Granule-bound starch synthase: Structure, function, and phylogenetic utility

Roberta J. Mason-Gamer, Clifford F. Weil, Elizabeth A. Kellogg

Research output: Contribution to journalArticlepeer-review

261 Scopus citations


Interest in the use of low-copy nuclear genes for phylogenetic analyses of plants has grown rapidly, because highly repetitive genes such as those commonly used are limited in number. Furthermore, because low-copy genes are subject to different evolutionary processes than are plastid genes or highly repetitive nuclear markers, they provide a valuable source of independent phylogenetic evidence. The gene for granule-bound starch synthase (GBSSI or waxy) exists in a single copy in nearly all plants examined so far. Our study of GBSSI had three parts: (1) Amino acid sequences were compared across a broad taxonomic range, including grasses, four dicotyledons, and the microbial homologs of GBSSI. Inferred structural information was used to aid in the alignment of these very divergent sequences. The informed alignments highlight amino acids that are conserved across all sequences, and demonstrate that structural motifs can be highly conserved in spite of marked divergence in amino acid sequence. (2) Maximum-likelihood (ML) analyses were used to examine exon sequence evolution throughout grasses. Differences in probabilities among substitution types and marked among-site rate variation contributed to the observed pattern of variation. Of the parameters examined in our set of likelihood models, the inclusion of among-site rate variation following a gamma distribution caused the greatest improvement in likelihood score. (3) We performed cladistic parsimony analyses of GBSSI sequences throughout grasses, within tribes, and within genera to examine the phylogenetic utility of the gene. Introns provide useful information among very closely related species, but quickly become difficult to align among more divergent taxa. Exons are variable enough to provide extensive resolution within the family, but with low bootstrap support. The combined results of amino acid sequence comparisons, maximum-likelihood analyses, and phylogenetic studies underscore factors that might affect phylogenetic reconstruction. In this case, accommodation of the variable rate of evolution among sites might be the first step in maximizing the phylogenetic utility of GBSSI.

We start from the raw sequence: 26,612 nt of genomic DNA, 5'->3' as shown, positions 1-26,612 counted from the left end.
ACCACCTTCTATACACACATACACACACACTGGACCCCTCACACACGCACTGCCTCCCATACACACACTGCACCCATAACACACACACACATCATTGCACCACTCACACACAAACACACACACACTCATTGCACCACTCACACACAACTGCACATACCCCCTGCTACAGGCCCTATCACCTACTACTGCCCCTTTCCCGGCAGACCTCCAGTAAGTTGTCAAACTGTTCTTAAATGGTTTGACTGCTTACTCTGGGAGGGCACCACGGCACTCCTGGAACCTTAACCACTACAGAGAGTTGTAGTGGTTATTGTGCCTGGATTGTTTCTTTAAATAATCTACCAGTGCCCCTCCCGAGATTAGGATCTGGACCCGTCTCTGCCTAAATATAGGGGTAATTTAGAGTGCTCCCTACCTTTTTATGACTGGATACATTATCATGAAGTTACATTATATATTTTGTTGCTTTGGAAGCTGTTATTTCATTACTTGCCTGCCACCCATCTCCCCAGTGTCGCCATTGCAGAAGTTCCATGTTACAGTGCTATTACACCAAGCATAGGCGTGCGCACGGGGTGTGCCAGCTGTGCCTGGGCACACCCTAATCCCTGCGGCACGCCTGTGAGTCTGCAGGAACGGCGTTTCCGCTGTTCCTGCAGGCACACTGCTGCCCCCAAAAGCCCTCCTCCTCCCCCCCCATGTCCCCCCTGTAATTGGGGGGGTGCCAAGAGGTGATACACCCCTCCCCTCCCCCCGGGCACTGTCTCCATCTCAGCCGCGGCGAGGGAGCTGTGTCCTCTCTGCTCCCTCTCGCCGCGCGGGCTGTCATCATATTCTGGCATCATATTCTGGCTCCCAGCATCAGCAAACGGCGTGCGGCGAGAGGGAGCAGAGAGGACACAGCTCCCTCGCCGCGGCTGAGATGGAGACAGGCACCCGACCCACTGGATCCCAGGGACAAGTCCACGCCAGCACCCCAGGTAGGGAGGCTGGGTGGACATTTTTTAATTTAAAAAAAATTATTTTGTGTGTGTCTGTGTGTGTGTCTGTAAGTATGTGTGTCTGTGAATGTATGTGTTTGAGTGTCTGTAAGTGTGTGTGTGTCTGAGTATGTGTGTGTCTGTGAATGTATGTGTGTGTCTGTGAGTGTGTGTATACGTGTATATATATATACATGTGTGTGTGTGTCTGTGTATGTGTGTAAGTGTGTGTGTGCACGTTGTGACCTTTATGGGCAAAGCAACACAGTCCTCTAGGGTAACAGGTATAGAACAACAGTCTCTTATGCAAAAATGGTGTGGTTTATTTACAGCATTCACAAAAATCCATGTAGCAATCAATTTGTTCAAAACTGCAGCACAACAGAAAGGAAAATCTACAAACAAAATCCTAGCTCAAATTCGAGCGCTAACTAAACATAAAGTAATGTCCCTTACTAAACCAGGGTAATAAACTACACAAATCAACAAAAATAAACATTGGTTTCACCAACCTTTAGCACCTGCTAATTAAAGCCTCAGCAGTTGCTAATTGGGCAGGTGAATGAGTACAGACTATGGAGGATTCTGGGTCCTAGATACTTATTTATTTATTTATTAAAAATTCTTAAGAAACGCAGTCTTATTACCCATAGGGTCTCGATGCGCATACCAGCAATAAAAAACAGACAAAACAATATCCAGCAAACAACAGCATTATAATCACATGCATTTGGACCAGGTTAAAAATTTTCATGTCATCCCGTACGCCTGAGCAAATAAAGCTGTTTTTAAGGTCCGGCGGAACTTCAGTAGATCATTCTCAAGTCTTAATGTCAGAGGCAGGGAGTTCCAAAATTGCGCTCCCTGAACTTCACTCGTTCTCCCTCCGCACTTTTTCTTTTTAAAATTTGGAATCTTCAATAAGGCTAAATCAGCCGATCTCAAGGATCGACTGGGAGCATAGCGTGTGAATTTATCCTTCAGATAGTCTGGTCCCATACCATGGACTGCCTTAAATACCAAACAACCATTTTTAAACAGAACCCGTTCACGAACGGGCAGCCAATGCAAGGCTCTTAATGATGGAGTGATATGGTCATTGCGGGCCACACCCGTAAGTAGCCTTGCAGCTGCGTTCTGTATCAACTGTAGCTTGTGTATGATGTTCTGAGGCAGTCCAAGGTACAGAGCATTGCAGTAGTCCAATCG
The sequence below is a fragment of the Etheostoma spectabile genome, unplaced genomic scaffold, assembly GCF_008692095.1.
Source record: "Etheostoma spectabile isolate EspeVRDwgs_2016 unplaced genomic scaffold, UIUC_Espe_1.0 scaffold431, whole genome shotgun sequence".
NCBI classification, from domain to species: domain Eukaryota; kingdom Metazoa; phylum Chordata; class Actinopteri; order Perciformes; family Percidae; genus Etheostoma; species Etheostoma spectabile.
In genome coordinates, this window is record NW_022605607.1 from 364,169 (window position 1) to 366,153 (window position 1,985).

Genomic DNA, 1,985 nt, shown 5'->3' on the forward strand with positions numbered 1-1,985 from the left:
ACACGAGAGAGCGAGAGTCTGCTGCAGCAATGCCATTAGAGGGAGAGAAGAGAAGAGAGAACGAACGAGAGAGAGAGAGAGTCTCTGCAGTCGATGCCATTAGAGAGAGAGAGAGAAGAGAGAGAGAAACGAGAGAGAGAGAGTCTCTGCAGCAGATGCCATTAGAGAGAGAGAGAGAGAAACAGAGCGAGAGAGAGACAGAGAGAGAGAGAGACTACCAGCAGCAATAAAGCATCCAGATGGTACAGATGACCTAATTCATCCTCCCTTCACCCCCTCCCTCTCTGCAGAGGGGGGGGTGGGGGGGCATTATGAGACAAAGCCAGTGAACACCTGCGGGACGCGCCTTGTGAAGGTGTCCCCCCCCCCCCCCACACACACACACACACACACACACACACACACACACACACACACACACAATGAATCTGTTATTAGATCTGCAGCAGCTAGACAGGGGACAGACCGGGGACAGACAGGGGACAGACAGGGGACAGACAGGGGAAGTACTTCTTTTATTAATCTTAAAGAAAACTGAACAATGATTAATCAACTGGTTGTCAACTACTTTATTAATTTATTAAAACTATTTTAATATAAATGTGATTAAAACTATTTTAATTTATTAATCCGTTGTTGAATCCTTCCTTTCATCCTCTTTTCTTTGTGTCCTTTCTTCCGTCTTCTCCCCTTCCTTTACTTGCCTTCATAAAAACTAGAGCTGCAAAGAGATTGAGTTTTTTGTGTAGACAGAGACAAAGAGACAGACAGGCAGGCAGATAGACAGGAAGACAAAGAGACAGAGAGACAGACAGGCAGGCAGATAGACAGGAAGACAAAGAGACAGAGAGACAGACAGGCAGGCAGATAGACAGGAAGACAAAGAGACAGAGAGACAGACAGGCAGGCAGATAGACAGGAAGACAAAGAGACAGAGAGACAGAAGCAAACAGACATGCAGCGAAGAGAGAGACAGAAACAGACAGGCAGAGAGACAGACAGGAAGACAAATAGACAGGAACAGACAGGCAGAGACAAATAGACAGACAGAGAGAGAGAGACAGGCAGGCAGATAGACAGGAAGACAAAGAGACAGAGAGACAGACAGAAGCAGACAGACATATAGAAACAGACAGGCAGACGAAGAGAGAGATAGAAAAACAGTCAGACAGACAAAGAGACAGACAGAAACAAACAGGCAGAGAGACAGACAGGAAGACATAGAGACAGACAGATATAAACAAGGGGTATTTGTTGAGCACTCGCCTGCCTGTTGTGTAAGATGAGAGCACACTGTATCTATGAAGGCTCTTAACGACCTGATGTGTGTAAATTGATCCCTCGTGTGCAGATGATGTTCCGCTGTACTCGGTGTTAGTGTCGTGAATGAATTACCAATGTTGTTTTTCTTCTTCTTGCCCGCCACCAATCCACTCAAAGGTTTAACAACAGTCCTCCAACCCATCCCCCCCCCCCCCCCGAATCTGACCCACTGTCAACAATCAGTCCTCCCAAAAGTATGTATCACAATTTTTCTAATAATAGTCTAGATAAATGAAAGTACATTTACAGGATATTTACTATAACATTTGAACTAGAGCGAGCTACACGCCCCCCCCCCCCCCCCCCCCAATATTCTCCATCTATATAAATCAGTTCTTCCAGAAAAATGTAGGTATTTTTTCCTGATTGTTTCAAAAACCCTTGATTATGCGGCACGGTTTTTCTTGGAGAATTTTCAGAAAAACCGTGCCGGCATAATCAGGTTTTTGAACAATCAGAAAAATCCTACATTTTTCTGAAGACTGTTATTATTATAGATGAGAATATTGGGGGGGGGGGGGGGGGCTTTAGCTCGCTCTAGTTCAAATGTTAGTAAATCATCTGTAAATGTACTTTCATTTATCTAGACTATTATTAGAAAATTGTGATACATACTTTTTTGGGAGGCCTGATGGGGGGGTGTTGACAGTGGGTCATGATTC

Original languageEnglish
Pages (from-to)1658-1673
Number of pages16
JournalMolecular biology and evolution
Issue number12
StatePublished - Dec 1998


  • Gramineae
  • Likelihood models
  • Plant molecular phylogenetics
  • Poaceae
  • Secondary protein structure
  • Starch synthase
  • Waxy


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